“Supergirl” actress Melissa Benoist has posted a brave and emotional 14-minute Instagram video today sharing her story about being the victim of domestic violence.
The 31-year-old describes meeting the alleged perpetrator at a time in her life when she had just gotten out of a relationship and wasn’t eager to get into another. They started dating anyway and the relationship immediately felt like a “runaway freight train”.
Initially, it started out as emotional manipulation with a jealous partner looking at her devices, getting angry when she spoke to other men, and got angry when she did romantic scenes at work. Five months in the violence began as the partner allegedly threw a smoothie at her face.
She goes on to say: “I learned what it felt like to be pinned down and slapped repeatedly, punched so hard I felt the wind go out of me, dragged by my hair across pavement, head-butted, pinched until my skin broke, slammed against he wall so hard the drywall broke, choked.”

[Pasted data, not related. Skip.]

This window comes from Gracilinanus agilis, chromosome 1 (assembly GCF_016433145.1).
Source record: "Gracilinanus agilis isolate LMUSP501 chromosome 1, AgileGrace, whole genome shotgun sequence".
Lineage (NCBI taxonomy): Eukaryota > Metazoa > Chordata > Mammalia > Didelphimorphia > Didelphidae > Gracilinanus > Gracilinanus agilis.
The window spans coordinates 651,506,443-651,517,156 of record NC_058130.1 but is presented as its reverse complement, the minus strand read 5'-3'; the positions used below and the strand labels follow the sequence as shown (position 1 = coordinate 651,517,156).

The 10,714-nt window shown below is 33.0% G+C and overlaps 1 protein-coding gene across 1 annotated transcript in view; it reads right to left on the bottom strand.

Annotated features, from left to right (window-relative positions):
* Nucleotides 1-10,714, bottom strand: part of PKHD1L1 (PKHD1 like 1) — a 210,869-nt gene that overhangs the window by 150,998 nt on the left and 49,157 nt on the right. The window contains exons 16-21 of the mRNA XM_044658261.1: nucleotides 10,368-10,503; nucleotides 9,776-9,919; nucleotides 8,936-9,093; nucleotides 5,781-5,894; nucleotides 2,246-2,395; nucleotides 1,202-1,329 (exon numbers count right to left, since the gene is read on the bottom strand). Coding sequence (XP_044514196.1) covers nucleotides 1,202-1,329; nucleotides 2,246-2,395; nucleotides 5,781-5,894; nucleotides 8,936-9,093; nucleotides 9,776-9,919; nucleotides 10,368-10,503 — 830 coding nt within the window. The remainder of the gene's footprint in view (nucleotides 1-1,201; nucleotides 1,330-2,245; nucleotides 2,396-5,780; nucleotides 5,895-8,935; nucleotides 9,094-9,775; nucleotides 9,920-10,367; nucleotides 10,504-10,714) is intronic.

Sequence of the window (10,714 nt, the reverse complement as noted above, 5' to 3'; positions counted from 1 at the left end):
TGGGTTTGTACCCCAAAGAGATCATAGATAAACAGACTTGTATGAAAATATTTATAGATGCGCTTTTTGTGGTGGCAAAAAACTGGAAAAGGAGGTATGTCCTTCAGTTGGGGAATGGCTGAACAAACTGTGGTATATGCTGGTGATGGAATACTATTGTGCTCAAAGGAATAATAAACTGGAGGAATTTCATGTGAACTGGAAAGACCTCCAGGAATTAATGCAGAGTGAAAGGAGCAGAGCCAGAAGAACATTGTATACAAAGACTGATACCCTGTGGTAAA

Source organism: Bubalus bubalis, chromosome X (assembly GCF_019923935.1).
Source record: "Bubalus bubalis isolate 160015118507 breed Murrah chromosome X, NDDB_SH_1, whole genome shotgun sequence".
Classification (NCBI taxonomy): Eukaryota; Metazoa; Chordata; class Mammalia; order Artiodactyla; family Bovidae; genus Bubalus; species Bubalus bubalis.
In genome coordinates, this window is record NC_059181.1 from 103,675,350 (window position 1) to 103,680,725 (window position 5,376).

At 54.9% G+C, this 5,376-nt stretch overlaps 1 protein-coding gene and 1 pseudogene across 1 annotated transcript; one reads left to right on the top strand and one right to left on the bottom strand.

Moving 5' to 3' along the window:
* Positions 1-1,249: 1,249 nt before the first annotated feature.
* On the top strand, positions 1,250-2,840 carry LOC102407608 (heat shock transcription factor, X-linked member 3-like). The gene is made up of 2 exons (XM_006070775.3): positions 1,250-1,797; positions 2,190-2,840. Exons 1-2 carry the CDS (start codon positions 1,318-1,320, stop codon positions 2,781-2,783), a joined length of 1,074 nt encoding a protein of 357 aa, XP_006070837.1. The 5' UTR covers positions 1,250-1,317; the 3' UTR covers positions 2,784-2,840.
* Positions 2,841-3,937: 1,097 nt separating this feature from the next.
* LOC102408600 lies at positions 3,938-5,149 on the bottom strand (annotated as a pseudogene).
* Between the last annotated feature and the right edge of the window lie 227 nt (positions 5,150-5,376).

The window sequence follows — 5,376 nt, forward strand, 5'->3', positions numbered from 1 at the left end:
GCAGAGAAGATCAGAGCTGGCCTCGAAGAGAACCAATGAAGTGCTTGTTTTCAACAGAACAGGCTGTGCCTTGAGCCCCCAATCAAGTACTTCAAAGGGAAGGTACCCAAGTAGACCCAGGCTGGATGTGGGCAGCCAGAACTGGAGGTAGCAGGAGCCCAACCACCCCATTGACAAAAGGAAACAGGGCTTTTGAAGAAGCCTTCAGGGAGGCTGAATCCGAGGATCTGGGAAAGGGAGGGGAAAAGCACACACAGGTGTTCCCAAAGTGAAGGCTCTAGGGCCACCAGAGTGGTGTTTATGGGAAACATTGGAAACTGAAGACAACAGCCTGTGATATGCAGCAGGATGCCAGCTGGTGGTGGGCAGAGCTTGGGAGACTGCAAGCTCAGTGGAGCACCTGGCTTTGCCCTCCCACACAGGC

So why did she stay? “Deep down I never believed he would change, I just fooled myself into thinking I could help him… Someone had to let him know his behavior wasn’t OK, and who better than the one he was taking it out on?” Benoist then says she herself became violent to fend off the attacks: “I changed and I’m not proud of how I changed.”
The turning point came when the partner threw an iPhone at her face, allegedly nearly rupturing her eyeball and breaking her nose – it was an injury that changed her vision forever. She was able to confide in a friend and then “the more people I let in, the more I was bolstered” – then breaking off relations with the partner.
Benoist never named the abuser, only saying he was younger than her. She has been linked to 37-year-old photographer Nick Vorderman, was married to 27-year-old Blake Jenner for over a year, and is now married to actor 31-year-old actor and former “Supergirl” co-star Chris Wood.
Benoist adds: “None of this is salacious news, it was my reality. What I went through caused a tectonic shift in my outlook on life.” She says she wanted to tell her story because domestic violence remains a chronically underreported crime with one in four women and one in four men experiencing some kind of violence from their partners while one in seven women and one in twenty-five men have been injured by their partners.
If you or someone you know is experiencing domestic violence and need help or support, please contact support hotlines such as those listed at National Domestic Violence Hotline if you live in the United States, while in Australia head to WhiteRibbon.Org.